LAST UPDATED: 7 November 2018
No dog wants to end up homeless — after all, sitting in a cage at a pound is hardly anyone’s idea of a good time. Tragically, the dogs who wait the longest to be chosen are often the ones with the least time to waste. Next time you think of extending your canine family, here are a few reasons why you should consider sharing your life with a senior dog:
Sure, an older dog might be a little slower than the young whippersnappers but even the most elderly dog will have ‘puppy moments’ — expressions of fun-loving play that are so joyful, they will make anyone see right past the grey hairs!
Adoption fees for older dogs are often significantly reduced, because these dogs wait so long to find homes. You can use the money you save to splurge on some great new dog toys to help welcome your new friend into your home (and encourage the puppy within!)
Most older dogs are already house-trained, know basic commands, and are typically less destructive than puppies (they’re well past the ‘chewing’ stage!)
Older dogs can become easily disorientated and anxious in pounds and shelters. Tragically, many older dogs have ended up there after their elderly best friend has passed away or moved to a nursing home — meaning these dogs have not only lost their homes, but will be suffering from the added heartbreak of losing their best — and sometimes only — friend.
So if you lead a pretty relaxed lifestyle, a senior dog could make the perfect companion to share snuggles on the couch with!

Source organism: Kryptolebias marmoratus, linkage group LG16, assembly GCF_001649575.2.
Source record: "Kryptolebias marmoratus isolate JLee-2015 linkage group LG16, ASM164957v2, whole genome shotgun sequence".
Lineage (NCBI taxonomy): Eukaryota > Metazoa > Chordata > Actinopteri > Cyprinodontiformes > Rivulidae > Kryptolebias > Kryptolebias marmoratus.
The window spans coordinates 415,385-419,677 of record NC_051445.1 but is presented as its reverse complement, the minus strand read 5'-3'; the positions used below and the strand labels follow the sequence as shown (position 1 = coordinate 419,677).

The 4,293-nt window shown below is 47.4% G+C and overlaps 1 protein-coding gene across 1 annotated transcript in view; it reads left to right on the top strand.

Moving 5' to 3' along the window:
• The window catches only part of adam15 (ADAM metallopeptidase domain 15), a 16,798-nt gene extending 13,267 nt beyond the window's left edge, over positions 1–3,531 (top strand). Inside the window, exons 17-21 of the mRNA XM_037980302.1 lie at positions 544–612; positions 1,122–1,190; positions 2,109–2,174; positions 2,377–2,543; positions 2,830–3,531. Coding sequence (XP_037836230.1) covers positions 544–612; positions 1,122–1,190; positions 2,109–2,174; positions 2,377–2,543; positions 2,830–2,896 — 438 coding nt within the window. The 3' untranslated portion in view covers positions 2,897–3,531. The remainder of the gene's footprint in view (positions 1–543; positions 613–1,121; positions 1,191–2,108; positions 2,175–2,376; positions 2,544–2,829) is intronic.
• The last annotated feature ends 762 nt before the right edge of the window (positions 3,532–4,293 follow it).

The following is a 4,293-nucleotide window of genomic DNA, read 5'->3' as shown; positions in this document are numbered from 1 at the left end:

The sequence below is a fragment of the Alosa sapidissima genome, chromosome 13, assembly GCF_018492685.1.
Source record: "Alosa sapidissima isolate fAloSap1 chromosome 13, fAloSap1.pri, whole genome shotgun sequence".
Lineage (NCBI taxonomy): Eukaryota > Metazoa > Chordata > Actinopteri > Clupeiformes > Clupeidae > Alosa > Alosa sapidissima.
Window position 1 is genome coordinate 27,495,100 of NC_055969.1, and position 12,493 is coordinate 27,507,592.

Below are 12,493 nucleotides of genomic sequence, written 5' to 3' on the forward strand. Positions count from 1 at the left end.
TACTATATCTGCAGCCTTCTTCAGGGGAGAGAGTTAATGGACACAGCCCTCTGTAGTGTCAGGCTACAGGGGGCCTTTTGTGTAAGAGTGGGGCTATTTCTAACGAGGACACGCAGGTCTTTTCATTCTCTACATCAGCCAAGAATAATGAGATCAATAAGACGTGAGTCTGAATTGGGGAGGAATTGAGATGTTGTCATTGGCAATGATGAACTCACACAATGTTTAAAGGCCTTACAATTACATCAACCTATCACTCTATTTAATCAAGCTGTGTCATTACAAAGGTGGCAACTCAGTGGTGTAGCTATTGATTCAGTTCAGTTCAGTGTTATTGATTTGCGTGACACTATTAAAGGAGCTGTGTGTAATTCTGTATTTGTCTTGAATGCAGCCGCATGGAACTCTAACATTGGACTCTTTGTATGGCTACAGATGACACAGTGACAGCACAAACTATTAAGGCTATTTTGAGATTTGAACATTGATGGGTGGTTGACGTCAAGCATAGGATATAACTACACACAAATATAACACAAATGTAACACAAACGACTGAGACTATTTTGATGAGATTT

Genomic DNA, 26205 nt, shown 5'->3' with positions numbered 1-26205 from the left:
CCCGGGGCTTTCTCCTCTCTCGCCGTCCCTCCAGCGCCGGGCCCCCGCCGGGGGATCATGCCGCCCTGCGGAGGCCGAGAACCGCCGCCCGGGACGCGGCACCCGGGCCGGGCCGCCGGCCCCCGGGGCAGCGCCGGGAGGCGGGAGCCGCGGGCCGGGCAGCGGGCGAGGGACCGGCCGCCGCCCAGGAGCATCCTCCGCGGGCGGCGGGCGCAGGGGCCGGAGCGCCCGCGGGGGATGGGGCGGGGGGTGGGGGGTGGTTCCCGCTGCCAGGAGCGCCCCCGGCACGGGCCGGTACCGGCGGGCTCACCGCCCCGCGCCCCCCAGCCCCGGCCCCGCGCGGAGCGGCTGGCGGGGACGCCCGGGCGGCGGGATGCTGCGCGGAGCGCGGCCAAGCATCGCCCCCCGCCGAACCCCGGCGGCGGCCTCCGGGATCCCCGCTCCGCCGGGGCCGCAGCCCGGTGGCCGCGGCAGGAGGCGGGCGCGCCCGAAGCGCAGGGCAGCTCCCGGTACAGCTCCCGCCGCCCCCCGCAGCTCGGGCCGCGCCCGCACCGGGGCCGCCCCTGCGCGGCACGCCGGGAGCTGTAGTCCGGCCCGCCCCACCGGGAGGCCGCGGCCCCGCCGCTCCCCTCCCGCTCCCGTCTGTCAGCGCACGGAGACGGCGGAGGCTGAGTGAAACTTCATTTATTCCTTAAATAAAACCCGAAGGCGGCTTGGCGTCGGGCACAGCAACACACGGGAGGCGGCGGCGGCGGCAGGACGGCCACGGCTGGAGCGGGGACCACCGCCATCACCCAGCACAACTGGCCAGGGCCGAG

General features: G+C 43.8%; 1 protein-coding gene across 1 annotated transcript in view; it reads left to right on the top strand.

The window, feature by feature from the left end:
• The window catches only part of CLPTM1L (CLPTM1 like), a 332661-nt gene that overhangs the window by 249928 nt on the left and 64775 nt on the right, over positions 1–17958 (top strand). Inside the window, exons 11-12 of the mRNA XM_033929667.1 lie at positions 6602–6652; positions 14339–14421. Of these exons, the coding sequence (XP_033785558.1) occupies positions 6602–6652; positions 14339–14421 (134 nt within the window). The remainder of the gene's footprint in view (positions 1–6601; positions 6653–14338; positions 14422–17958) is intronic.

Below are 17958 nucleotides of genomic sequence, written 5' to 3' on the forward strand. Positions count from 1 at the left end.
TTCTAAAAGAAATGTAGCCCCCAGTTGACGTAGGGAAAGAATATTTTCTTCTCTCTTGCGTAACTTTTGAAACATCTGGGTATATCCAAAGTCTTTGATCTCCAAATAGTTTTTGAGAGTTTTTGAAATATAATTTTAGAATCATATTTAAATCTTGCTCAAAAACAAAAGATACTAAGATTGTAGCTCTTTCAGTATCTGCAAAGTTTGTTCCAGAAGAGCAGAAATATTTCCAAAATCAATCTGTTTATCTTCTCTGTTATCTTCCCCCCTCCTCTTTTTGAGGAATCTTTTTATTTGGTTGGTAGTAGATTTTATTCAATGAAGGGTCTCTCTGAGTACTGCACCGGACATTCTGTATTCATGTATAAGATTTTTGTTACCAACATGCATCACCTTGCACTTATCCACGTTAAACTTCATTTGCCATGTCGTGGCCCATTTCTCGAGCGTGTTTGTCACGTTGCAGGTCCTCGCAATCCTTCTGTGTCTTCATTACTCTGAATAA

Ater all their years of being ‘man’s best friend’, older dogs have pretty much nailed the art of friendship — all they need now is an actual friend!
They will have developed unique personalities and come with all the wisdom that a long life brings — but this doesn’t mean that they won’t adapt to a loving new home, and be eager to interact with their new best friends. A senior dog will be just as happy to show off how clever they are with proper training — just throw in an extra dash of patience and TLC (treats help too).
... and they’ll gratefully return the favour.
Senior dogs are tragically often the last to be chosen — and the first to be euthanised.
By temporarily fostering or permanently adopting an older dog, you will not only be enriching your life — but you will be giving an old dog the chance to enjoy their golden years as all oldies should.
How can I help a senior dog?
- Contact your local shelter or pound — and look for wise eyes and a greying face!
- Head to Pet Rescue's online directory of rescue groups and get in touch with one in your area to ask if
there are any older dogs who are in need of loving homes.
- Check out the dog listings on The Rescue Network — you can narrow your search to senior dogs to help you find the most experienced best pals.
- If you are unable to provide permanent adoption, becoming a foster carer is a great way to open your home to animals in need while permanent homes are found. This can be particularly important for olderdogs who become anxious in the pound environment, so by offering your home and heart to a senior dog you can provide them with the love and stability they need to be the best they can be! Find out more about foster caring here.
- Not in a position to foster or adopt right now? Make the pledge to adopt (not shop!) when you have the chance to welcome a four-legged friend into your life.